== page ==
While substance abuse dramatically affects the person dealing with addiction, many people overlook its impact on family members. The person using substances tends to experience a wide range of negative things, such as losing their job, health issues, legal problems, and financial troubles. This is extremely overwhelming and is bound to have an impact on the person’s family or loved ones.
When you see someone you love struggling with an alcohol or drug problem, it tends to affect your emotional, financial, and psychological well-being. This applies to spouses, parents, and children and affects how all family members live.
Substance use disorders affect different family members in different ways, whether safety-wise, relationship-wise, or financially. Children who deal with parental substance abuse tend to grow up with a lack of safety, guidance, and support. However, parents with children suffering from addiction tend to face emotional and financial strain. Spouses and siblings of addicts also have their own unique set of challenges.
Substance Abuse and Familial Relationships
Financial trouble, strained relationships, and fear are only some of the ways addiction affects the family. However, with that being said, not every family will experience the same effects since each family has a different dynamic. Regardless of the family dynamic in your home, you can’t deny that alcohol or drug abuse affects family members.
According to The Diagnostic and Statistical Manual of Mental Disorders, drug use leads to distress and other problems. Any family member would be affected by seeing their loved one struggle.
While some family members may withdraw and distance themselves from the person with the substance use disorder, others might try to take a more proactive approach and try to get the addict to stop. However, it’s also common for some people to take a neutral stance and act like everything is okay. Since this can be highly overwhelming and delicate, there is no right or wrong answer.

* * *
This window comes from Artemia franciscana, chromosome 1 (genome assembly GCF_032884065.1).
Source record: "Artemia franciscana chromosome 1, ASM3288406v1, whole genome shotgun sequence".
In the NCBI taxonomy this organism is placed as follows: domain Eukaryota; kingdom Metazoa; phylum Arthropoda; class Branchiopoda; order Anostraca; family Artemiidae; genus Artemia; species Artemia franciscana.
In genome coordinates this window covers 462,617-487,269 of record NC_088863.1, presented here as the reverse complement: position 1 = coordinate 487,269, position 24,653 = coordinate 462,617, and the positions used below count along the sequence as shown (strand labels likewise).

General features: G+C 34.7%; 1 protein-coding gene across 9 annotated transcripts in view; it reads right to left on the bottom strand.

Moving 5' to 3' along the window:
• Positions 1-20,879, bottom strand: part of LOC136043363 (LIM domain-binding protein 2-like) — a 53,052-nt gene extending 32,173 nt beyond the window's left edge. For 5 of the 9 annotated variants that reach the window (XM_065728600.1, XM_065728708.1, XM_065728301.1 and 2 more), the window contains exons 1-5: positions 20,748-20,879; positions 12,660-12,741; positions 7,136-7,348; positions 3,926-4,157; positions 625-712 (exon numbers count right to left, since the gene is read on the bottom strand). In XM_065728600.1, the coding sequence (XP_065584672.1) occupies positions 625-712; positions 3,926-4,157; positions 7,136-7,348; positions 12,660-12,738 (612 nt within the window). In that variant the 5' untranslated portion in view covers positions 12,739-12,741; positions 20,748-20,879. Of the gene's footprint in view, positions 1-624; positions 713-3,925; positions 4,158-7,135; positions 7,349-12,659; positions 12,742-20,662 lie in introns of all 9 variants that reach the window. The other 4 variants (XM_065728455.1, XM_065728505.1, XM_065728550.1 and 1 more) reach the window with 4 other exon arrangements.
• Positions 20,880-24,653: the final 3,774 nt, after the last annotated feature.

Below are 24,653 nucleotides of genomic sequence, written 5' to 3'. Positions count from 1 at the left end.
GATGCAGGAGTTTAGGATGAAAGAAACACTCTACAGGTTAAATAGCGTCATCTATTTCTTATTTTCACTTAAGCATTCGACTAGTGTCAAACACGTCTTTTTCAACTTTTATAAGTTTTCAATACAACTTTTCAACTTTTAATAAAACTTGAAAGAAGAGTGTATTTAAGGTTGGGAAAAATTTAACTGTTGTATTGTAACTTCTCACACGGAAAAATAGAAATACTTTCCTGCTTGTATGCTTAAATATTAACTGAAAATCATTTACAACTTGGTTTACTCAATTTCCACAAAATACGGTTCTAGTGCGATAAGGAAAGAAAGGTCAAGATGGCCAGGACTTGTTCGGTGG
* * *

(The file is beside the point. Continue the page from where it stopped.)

How Addiction Affects Parents
This is a unique situation with its own set of challenges. Parents that have a child dealing with a substance use disorder are constantly concerned about their child’s well-being and safety. This also takes a huge mental toll on the parent as they’re often left wondering where they went wrong or blame themselves for their child’s situation.
It is excruciating for a parent to watch their child suffer or deal with something with such devastating consequences. The constant worry placed on parents can lead to mental issues, such as anxiety and depression. Other parents might try to support their child financially, hoping it will cause their child to change. Most of the time, this extra financial burden puts the parent in a tough spot financially.
Lastly, some parents take on more of an enabling and overbearing role, constantly monitoring, checking up on, and doing things for their child. While this may seem helpful at the moment, it often results in the child being overly dependent on their parent later in life.
How Addiction Affects Children
Unfortunately, it’s very common for children to have parents with a substance use disorder. This can be extremely traumatic for a child and has different implications depending on their living situation. Generally speaking, the effects differ depending on whether the child comes from a single-parent or two-parent home and whether one or both of their parents struggle with drug or alcohol abuse.
Most of the time, children living with one parent feel very lonely as they don’t have anyone to turn to. Similarly, this happens when the child’s parents struggle with addiction.
When a child lives with both parents, and only one of the parents has an issue, it’s slightly easier to deal with because the other parent is there to offer support and control the situation. While it is still confusing and frightening, there is still another parent to guide them, steer them in the right direction, and help them cope.